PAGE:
We need to have a funnel strategy. Actors and sales people know this well. They accept that one positive result is the normal outcome of perhaps 50 or even 100 auditions or sales calls.

So transitioning from senior executive to consultant is a conundrum. Such a pivot is possible, but it takes time and an effective strategy. Who we were previously and our experience is usually much less valuable than we’d like to think.

I know a ton of other consultants. Some are doing well usually because they have managed to transition from a ‘normal’ job to a freelance/contractor version of the same job. This is not real freelancing in my view – it’s actually a degraded job contract more than anything else.

This isn’t really what I am talking about here. I am talking about those of us who want to create our own true consulting businesses from scratch. Hunting and securing our clients and earning our living based on the success of our work for them.

The harsh reality is that most other consultants I know are finding it extremely difficult to secure good clients, good rates of pay and assignments which last more than a few weeks. The labour on demand model which is becoming the new normal, is making freelancing a very precarious career choice.

Success as a freelance consultant has very little in reality to do with our previous career experience. It has everything to do with our ability to network effectively, build awareness, acquire goodwill. And critically being able to solve a problem that our clients cannot solve themselves. Recognise this and develop a strategy that creates these things and we are half way there.

But half way will not pay the bills. And in my experience this transition takes years not weeks or months. Today I have long standing regular clients that I love working with. They are happy and I am happy. But in almost every case, the initial contact took 3-6 months to evolve into an arrangement whereby the commercials were finalised and the work was underway.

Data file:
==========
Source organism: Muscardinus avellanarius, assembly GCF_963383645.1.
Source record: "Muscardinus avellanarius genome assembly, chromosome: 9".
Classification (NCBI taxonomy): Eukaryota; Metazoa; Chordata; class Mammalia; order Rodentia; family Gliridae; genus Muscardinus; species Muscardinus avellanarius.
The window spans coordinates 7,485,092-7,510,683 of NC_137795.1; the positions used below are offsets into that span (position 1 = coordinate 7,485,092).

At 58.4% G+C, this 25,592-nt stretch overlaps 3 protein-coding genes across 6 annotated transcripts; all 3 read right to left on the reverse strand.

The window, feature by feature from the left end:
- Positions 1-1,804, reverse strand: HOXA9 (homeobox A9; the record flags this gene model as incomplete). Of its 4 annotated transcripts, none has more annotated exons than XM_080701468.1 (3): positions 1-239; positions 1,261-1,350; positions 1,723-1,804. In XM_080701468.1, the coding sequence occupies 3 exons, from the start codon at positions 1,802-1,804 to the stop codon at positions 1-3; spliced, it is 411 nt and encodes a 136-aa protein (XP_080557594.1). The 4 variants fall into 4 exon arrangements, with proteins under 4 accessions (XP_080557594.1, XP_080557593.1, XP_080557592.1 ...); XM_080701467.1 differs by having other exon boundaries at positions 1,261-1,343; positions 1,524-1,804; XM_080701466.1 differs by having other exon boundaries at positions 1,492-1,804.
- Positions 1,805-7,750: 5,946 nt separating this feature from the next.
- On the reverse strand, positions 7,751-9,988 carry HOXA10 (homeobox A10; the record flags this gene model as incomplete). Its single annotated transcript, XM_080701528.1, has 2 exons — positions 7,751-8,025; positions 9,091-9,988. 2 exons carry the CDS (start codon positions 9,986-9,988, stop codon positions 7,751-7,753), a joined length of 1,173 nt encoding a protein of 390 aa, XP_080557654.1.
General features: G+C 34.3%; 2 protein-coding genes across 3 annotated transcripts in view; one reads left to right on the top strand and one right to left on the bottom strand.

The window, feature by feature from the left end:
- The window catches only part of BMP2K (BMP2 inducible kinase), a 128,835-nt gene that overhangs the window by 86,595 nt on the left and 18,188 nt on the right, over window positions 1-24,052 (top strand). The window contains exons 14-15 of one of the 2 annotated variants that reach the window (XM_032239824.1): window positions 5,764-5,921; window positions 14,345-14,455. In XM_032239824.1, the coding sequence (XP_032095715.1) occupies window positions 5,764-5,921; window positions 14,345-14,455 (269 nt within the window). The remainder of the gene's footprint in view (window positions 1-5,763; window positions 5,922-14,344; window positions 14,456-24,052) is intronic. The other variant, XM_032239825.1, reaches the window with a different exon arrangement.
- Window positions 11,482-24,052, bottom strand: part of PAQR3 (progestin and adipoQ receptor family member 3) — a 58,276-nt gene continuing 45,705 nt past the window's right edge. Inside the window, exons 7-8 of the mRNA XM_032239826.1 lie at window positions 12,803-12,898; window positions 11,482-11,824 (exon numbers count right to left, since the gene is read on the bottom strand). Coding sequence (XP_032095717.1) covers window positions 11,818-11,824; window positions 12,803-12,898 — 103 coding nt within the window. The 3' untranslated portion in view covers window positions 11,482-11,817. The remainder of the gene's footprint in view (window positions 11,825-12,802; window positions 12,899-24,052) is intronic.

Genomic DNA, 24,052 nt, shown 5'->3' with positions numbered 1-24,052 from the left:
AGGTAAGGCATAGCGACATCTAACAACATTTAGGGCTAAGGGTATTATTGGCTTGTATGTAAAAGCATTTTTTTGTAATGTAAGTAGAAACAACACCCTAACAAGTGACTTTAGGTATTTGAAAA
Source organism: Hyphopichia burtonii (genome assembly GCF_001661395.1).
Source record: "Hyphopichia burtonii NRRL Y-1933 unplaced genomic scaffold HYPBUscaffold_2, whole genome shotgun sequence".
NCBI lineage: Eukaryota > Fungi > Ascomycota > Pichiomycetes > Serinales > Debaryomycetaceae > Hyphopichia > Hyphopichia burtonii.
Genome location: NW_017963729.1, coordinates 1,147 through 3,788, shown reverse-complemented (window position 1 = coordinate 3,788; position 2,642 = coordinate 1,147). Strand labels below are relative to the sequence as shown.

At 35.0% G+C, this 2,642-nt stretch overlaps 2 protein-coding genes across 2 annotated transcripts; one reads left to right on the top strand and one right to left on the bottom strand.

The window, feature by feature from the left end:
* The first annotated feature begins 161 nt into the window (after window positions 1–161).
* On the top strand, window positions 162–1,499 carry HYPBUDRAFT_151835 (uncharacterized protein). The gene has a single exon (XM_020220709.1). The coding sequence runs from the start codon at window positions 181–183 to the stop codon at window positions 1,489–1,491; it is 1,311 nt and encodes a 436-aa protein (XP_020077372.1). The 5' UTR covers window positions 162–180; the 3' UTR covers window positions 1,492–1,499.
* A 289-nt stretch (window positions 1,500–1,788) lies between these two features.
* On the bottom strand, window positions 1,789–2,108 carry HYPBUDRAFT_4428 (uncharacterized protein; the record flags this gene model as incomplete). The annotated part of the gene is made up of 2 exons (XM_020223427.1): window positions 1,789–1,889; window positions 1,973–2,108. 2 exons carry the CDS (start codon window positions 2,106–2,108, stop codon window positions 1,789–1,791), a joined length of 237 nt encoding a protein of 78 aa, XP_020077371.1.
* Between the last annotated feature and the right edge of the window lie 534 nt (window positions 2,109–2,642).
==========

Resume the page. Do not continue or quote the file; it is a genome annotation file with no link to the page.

It’s a hard path to follow, but the satisfaction I get from seeing my clients succeed as a result of my involvement makes it more rewarding than anything I have done before.

Better still, because my clients are happy, they recommend me to others and so finding new assignments is never a problem for me.

And I indulge myself in a way I could never do when I had a normal job. Today if I don’t like a prospective client for any reason, I don’t work with them. Period. And that was a luxury of choice I never had before.

I just wish I had known what I know now when I started out.

P.S. Guardian Careers have published some further comments on the subject here. (Although I hope my views are a bit more actionable and insightful!)


  1. Neil,
    I really appreciate your advice based on proven experience and found your blog informative and interesting reading. Thanks again Jack

    1. My pleasure Jack. It all seems so obvious today...but it wasn't to me when I started out...;-)

  2. As a client of Neil's, I can attest that Neil delivers as he has written. He is first rate and weekly finds ways to help me grow my business in a reasonable, manageable manner.

    1. Thank you so much Marcia. Your two sentences are more valuable than my 2,000 words! Now where's that Guide to Concise Writing I just put down...;-)